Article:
Natural history in the Spanish New World

Natural history in the Spanish New World

Natural History in the Spanish New World The exploration of the New World by Spanish explorers resulted in the discovery of numerous plants and animals previously unknown to European natural history. The Spanish crown created institutions to facilitate the distribution of new knowledge. The Council of the Indies and the Casa de la Contratacion functioned as repositories of knowledge and constructed methodological guidelines for empirical research. Spanish physicians working in the New World provided detailed descriptions of the plants they encountered and conducted numerous experiments to determine the efficacy of these plants in treating diseases. While the discussion of natural history in the Scientific Revolution tends to focus on the research of Italian and English scholars, Spain was also engaged in an active pursuit of new knowledge about the natural world. However, the previously unknown nature of these plants forced an emphasis on empirical data as opposed to existing textual knowledge. Furthermore, the emphasis on profitability encouraged an emphasis on the commercial applications of new plants and influenced the manner in which these plants were described.



The primary objective of Spanish exploration of New World flora was to discover commodities with commercial applications - specifically, spices and medicines. The sale of these products would finance further explorations. However, commercial concerns often intersected with the more practical issue of the health and welfare of the European explorers. Upon arrival in the New World, the Spaniards were confronted with diseases to which they had no prior exposure and no immunities. Many of the medicines the explorers had brought from Europe were ineffective in the treatment of New World diseases. Spanish physicians sought out local physicians in search of local medicines that would treat these “new” ailments.

Production of Knowledge

The emphasis on experience as a means of producing knowledge and verifying claims was an emerging trend in European natural history. In contrast to the established system that categorized new discoveries within the context of existing knowledge, this new approach emphasized firsthand experience to confirm that which had been recorded by ancient scholars such as Pliny, Dioscorides and Avicenna. The discovery of previously unknown plants and animals elevated the importance of experience and experiment. However, issues of authority and the verification of new knowledge continued to complicate the process. Because many of these plants were unknown to Europeans, the knowledge of native populations was necessary in order to identify useful plant material and determine proven remedies. What distinguished the New World efforts from those on the European continent was the increased dependence on empirical evidence to describe the commodities they encountered as well as the fact that this knowledge was constructed with the intent of exploiting potential commercial applications. With this in mind, unlike many of the natural history communities in other areas of Europe, the Spanish crown had considerable influence on the type of knowledge that was sought and the manner in which it was constructed.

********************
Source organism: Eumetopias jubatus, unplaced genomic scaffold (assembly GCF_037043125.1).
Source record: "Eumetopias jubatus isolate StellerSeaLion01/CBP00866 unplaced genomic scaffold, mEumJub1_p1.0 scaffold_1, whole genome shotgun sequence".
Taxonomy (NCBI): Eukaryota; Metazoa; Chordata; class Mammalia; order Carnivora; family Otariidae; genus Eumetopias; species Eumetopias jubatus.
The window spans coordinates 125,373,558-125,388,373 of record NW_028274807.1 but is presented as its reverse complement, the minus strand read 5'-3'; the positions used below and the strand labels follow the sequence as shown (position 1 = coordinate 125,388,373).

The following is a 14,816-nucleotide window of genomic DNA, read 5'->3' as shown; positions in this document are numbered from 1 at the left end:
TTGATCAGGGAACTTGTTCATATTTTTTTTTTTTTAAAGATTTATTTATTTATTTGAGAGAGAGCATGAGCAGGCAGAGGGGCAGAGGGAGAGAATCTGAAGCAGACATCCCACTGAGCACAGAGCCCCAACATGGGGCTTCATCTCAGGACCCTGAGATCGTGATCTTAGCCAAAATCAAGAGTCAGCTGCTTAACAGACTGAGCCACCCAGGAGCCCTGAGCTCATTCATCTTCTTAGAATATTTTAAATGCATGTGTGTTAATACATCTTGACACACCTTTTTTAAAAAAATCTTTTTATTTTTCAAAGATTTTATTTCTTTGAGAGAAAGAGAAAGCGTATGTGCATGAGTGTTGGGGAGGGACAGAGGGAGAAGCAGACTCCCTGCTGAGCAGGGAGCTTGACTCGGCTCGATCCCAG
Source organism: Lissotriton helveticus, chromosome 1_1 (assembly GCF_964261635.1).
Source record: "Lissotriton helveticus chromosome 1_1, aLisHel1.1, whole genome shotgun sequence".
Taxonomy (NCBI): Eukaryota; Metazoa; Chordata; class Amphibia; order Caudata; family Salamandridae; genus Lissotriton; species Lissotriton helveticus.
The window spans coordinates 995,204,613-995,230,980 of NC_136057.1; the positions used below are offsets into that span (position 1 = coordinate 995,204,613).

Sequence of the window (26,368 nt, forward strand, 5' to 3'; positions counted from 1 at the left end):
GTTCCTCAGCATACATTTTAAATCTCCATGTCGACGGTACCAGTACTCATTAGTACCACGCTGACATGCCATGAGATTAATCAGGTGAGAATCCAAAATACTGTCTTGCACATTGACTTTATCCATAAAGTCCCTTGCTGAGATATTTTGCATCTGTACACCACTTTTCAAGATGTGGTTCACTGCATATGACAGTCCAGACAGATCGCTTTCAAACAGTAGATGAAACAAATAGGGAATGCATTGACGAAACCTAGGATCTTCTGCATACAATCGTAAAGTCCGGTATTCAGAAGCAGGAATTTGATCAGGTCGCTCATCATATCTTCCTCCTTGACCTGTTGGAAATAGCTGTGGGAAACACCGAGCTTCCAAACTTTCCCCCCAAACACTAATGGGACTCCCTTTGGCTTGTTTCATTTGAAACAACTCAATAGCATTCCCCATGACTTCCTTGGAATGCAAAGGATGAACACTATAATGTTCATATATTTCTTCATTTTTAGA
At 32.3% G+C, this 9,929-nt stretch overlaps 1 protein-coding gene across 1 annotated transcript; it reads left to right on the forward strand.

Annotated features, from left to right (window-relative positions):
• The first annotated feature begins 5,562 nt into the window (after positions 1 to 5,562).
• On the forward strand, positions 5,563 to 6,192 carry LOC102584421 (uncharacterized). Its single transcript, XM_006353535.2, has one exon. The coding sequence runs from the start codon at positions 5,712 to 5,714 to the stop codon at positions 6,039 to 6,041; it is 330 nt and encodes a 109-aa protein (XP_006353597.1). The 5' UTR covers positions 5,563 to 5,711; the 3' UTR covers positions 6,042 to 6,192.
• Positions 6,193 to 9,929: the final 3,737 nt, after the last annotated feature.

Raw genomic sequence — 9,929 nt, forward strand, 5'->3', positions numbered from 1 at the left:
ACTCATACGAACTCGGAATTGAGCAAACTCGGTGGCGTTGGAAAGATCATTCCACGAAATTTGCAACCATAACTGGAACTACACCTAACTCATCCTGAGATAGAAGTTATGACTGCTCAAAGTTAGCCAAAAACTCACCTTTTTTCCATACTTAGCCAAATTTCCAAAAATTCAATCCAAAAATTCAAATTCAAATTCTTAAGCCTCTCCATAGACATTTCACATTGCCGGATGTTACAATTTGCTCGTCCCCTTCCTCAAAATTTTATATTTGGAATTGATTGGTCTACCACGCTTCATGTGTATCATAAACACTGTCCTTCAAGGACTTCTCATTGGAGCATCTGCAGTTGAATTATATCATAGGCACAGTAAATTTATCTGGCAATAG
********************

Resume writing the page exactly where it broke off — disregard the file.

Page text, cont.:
Hispaniola Balsam

Egyptian balsam was known to European natural historians and was sought after for its healing properties. When Antonio de Villasante discovered a similar product in the New World there was immediate interest on the part of the Spanish crown. Villasante’s “discovery” of balsam in the New World represented a possible source of a plant that was no longer readily available to European physicians. In 1528, Villasante “obtained permission from the crown to exploit balsam on the condition that he present before the Council of the Indies a long and very complete report about the tree to obtain the already mentioned liquor, and what its shape is and where this tree is found and what method is used to obtain the liquor; and similar [information] about other drugs”.[1] The “discovery” of Hispaniola balsam by Antonio de Villasante illustrates the challenges of verifying the efficacy of New World resources and the ongoing debate within the natural history communities of Europe on how to classify new knowledge and how to place it within the existing body of medicinal knowledge. Villasante had identified a plant that appeared to possess the same qualities as the Egyptian balsam and had conducted numerous field experiments in order to ascertain the most efficient means of extracting the plants medicinal qualities. In his analysis of the plant, he suggested that over time “it may be shown by experience or reports from physicians whether it might be beneficial for other things”.[2] This assumption on the part of Villasante that knowledge about the plant “was cumulative and would be based on the experience of physicians” was based upon the model set down by the Casa de la Contratacion and was the common approach to knowledge production in New World natural history.[3] The idea of developing knowledge over time through continued experimentation and subsequent corrections to information later found to be erroneous was considered acceptable. This is In contrast to traditional Aristotelian methods that privileged existing texts. This difference in methodology caused friction within the community of physicians and natural historians who were concerned that lack of complete information could possibly be harmful to people who were treated with these new remedies.